Similarly, the evidence that diversity actually helps with outcomes — that racialized and women officers result in less incidents of violence, traffic stops, and arrests — is conflicting at best. In one study, reported in Science magazine, Black and Latino officers in Chicago did stop racialized civilians and arrested at a lower rate, and women officers used 20 to 30% less violence. However, due to varying factors in the study, some outcomes are marginal depending on the scenario. Another study from Policy Studies Journal, concluded that “more diversified departments do not have significantly lower levels of police-caused homicides.”

It’s hard to argue against diversity, like it would be some sort of bad thing. But the argument about whether or not the OPS is adequately diversified has a limitation: the institution of policing itself. An honest look at policing reveals that it is a systemically racist, violent, and unjust institution — from  its inception in the slavery of the Americas and the Carribean, to its historic and ongoing paramilitary role in colonial expansion and Indigenous genocide, to its present, where black Canadians are incarcerated over twice as much as their white counterparts and Indigenous peoples are incarcerated over five times the white population’s rate.

“Policing is fundamentally built and perpetuated by white supremacy and colonialism. It does not serve BIPOC communities to fall into a performative trap that says when a police force hires more BIPOC officers, this institution will change,” Vanessa Dorimain, co-chair of the Ottawa Black Diaspora Coalition, told The Leveller

A performative trap — hiring BIPOC officers does not equal institutional change. Illustration: Crystal Yung

An internal culture not ready to change 

Two recent scandals reveal an internal culture among Ottawa Police where racist reasoning and callous behaviour can fester.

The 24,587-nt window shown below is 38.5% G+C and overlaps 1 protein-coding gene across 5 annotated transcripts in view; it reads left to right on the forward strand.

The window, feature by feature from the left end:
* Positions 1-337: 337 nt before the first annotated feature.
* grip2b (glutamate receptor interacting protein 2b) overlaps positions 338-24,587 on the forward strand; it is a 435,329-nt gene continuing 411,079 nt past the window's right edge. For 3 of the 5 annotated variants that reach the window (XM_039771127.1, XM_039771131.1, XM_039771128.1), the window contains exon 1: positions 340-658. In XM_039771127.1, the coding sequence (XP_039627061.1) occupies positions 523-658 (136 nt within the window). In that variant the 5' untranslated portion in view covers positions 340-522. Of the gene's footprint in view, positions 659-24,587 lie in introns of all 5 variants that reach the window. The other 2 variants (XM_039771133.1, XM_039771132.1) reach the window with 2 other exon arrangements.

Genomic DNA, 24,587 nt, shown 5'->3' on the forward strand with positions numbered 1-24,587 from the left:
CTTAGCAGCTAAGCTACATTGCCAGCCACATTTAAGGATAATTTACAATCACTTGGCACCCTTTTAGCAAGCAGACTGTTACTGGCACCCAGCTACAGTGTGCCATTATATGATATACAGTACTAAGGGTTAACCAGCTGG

In Spring 2021, an Ottawa police officer was caught on video voicing beliefs similar to “white replacement theory,” a white-supremacist conspiracy theory that thinks racialized citizens are a threat to eliminate the country’s dominant caucasian culture. Then, in August 2021, an Ottawa Police officer resigned after public allegations of misconduct surfaced — the officer had been making mocking images and videos of people living with mental illness that he circulated for the amusement of other police officers.

These two incidents point to a larger culture of resistance to progressive change in the police service. Following the 2017 report on the lack of diversity, service members voiced their apprehension with the goal of hiring diversified members. Out of 184 comments on the report, nearly a quarter were in opposition to diversifying hires, according to CBC News.

“Instead of jumping on the transparency and PC bandwagon, OPS should lead from the front and direct promotions and transfers to the employees that deserve them. OPS will eventually be brought into disrepute by doing what they are doing now,” one officer wrote.

As a member of the Ottawa Police Service outreach recruiting team, Zackaris believes there are members of the OPS that are resistant to change — but says that the service is no different to other organizations when implementing that change. 

“What we want to do is bring equity,” Zackaris said. 

But even with an emphasis on equity from leadership in the Ottawa Police, the question remains: will the Ottawa Police force be able to metamorphose itself into something that won’t disproportionately criminalize and kill racialized community members?